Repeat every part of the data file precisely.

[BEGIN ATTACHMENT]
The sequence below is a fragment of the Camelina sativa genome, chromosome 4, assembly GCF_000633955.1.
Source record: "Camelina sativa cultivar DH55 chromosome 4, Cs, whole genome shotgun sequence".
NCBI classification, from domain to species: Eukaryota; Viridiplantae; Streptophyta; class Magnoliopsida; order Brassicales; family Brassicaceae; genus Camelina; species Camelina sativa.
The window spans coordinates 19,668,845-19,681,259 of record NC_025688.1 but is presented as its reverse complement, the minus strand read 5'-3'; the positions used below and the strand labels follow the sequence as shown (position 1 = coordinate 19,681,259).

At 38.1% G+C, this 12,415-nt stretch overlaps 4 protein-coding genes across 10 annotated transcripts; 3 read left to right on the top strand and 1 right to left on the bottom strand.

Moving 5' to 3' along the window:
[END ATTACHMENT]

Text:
The sequence below is a fragment of the Camelina sativa genome, chromosome 4, assembly GCF_000633955.1.
Source record: "Camelina sativa cultivar DH55 chromosome 4, Cs, whole genome shotgun sequence".
NCBI classification, from domain to species: Eukaryota; Viridiplantae; Streptophyta; class Magnoliopsida; order Brassicales; family Brassicaceae; genus Camelina; species Camelina sativa.
The window spans coordinates 19,668,845-19,681,259 of record NC_025688.1 but is presented as its reverse complement, the minus strand read 5'-3'; the positions used below and the strand labels follow the sequence as shown (position 1 = coordinate 19,681,259).

At 38.1% G+C, this 12,415-nt stretch overlaps 4 protein-coding genes across 10 annotated transcripts; 3 read left to right on the top strand and 1 right to left on the bottom strand.

Moving 5' to 3' along the window: